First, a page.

"Both non-surgical and minimally invasive enhancement procedures are increasingly in demand."

Do Your Homework

Any cosmetic enhancement procedure involves some level of risk. According to the results of a survey released by the Cosmetic Physicians Society of Australasia (CPSA), nearly 40 percent of Australian women are increasing these risks by failing to check the qualifications of the practitioners who provide non-invasive or minimally invasive cosmetic procedures.

Posted: 24 December 11

In contrast with surgical cosmetic procedures, which are often referred to as invasive procedures, non-invasive cosmetic treatments are those that neither break the skin nor involve the use of local or general anesthetic. Laser hair removal, superficial chemical peels and microdermabrasion fall into this category.

Some minimally invasive cosmetic treatments can involve breaking the skin, but usually do not require anesthesia. These include such things as collagen and anti-wrinkle injections and medium depth peels.

Both non-surgical and minimally invasive enhancement treatmentss are increasingly in demand. Here’s a list of the most popular among the participants of the CPSA survey listed in order of popularity:

  • Microdermabrasion – 53.6%
  • Laser/IPL hair removal and
    Wrinkle (muscle relaxation) treatments – 30.4% each
  • Dermal filler treatment (lip plumping, nose to mouth folds etc) – 28.6%
  • Chemical peels – 25%
  • Laser/IPL treatment to remove broken capillaries – 23.2%
  • Laser/IPL photo rejuvenation – 19.5%
  • Laser/IPL treatment for wrinkles or scars
    and skin needling for rejuvenation or acne scarring treatments – 8.9% each
  • Non-surgical cellulite treatments – 7.1%
  • Other – 12.5%

Australia has not yet passed regulations to limit who can perform some of these non-surgical procedures. As a result, almost anyone can provide these services, quite legally, even though they may lack the proper training or the practical experience to ensure patient safety and a quality outcome.

With surgical procedures you may ascertain whether the surgeon is qualified by checking their membership with the Royal Australasian College of Surgeons (RACS).

Here’s a checklist you may find useful, if you are thinking of undergoing non-surgical or minimally invasive cosmetic enhancement procedures:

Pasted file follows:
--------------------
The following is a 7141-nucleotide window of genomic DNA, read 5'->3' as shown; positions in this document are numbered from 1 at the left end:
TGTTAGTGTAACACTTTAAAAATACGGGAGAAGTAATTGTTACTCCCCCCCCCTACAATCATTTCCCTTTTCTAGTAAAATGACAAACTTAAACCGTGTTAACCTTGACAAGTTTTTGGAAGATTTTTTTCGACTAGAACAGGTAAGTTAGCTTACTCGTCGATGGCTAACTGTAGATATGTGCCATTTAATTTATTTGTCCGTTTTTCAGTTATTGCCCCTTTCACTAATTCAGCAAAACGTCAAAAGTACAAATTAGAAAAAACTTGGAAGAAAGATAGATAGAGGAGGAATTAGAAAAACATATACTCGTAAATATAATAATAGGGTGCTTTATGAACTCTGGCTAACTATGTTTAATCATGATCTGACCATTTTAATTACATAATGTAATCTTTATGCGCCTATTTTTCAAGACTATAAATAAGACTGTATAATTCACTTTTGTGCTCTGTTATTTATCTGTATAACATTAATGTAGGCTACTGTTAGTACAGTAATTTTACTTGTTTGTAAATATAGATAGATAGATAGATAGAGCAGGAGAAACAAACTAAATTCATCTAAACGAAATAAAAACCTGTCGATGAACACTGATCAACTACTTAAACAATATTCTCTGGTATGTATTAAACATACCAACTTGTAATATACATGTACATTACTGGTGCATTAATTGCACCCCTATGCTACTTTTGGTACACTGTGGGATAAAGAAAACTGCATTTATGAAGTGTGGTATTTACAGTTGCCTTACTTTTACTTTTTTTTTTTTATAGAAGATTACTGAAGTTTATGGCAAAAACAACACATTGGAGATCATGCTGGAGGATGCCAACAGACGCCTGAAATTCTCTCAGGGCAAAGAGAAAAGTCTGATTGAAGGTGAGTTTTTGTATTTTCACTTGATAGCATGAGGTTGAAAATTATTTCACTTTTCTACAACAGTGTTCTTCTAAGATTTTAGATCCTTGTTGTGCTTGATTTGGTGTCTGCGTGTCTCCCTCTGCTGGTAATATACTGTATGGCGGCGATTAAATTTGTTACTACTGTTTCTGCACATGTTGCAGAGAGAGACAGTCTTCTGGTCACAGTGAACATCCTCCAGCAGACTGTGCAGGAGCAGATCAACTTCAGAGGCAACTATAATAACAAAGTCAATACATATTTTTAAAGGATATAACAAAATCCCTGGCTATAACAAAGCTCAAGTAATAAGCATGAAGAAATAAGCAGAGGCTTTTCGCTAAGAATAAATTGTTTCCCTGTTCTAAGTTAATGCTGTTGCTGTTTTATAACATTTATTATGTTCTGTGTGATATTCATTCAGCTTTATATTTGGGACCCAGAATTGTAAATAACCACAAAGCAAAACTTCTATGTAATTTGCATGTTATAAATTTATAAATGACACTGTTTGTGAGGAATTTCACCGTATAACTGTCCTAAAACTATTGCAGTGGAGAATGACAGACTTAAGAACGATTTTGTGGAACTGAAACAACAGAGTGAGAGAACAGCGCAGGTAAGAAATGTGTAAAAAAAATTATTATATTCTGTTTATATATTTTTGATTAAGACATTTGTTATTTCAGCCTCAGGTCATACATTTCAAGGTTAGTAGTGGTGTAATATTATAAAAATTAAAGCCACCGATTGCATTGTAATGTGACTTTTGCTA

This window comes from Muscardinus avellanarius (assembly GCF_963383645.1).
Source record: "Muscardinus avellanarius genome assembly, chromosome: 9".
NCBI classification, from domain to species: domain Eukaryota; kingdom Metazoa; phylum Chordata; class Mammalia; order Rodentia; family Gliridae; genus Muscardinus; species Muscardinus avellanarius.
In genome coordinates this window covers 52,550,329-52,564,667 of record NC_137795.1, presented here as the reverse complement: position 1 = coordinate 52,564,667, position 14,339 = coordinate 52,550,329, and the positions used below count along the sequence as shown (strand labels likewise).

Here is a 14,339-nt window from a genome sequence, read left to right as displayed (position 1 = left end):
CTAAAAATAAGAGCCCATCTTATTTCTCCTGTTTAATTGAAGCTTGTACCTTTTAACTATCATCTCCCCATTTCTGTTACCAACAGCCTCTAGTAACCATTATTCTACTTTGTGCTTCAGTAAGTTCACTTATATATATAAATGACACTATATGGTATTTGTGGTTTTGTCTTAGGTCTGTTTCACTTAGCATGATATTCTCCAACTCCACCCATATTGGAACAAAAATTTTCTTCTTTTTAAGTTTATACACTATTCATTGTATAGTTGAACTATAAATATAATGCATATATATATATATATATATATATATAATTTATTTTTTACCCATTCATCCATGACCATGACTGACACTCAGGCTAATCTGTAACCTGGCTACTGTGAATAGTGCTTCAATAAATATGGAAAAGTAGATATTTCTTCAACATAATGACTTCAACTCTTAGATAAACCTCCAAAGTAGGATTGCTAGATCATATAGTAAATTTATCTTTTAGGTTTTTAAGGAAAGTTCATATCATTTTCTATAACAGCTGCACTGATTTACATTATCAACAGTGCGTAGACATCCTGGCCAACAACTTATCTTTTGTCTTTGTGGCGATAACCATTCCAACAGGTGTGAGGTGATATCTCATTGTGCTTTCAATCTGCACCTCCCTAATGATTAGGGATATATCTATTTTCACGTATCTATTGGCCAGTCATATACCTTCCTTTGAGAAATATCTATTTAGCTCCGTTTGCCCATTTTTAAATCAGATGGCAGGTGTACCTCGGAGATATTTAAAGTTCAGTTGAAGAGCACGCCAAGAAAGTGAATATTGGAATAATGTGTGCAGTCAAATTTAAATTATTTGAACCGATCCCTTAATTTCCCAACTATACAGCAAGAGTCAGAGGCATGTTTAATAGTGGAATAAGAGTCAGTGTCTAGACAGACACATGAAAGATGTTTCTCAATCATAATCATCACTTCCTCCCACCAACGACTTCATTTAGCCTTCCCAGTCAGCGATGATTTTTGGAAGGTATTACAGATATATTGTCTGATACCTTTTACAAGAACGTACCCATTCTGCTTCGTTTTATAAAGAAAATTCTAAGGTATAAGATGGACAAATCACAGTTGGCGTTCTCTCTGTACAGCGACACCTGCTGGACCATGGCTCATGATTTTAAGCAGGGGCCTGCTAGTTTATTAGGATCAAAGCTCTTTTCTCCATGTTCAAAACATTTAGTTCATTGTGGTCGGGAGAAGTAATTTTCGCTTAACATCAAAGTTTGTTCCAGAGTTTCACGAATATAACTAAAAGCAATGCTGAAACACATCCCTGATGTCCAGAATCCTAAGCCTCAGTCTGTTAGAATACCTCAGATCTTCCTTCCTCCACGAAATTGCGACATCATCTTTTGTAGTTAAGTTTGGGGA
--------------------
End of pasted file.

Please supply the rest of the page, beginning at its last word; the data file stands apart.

• Don’t go by appearances, advertisements or by price.
  • Don’t choose practitioners through coupon or lottery offers.
  • Avoid anti-wrinkle injection parties.
  • If being treated by a medical professional is important to you, ask to see the doctor first.
  • Find out the practitioner’s name, initials and the letters that are listed behind his or her name to indicate qualifications and memberships.
  • Check online to ensure that your practitioner is licensed to do what they are doing and that their qualifications are genuine. You are likely to find members of the:

    There may be others who provide services but possess international qualifications.

  • If nursing staff are involved, make sure they are treating you under the supervision of a doctor and with a treatment plan approved by a doctor.
  • Beauty therapists are not registered health professionals in Australia, and as such it is difficult to check their credentials.

It is not imperative that a medical professional perform all cosmetic procedures. Experienced beauty therapists can safely and effectively perform some services such as microdermabrasion. If you decide to proceed with a beauty therapist, make sure they are qualified in their area and are highly experienced in delivering the service you seek.

In the excitement of deciding to have a cosmetic procedure, it is easy to forget to do your homework and thoroughly check out the practitioner you plan to use. But just because a treatment isn’t surgical doesn’t mean it can’t have unacceptable results. This is especially true of treatments legally performed by unlicensed practitioners. The bottom line is this is your face and body that you should protect by researching the people who will perform procedures for you.

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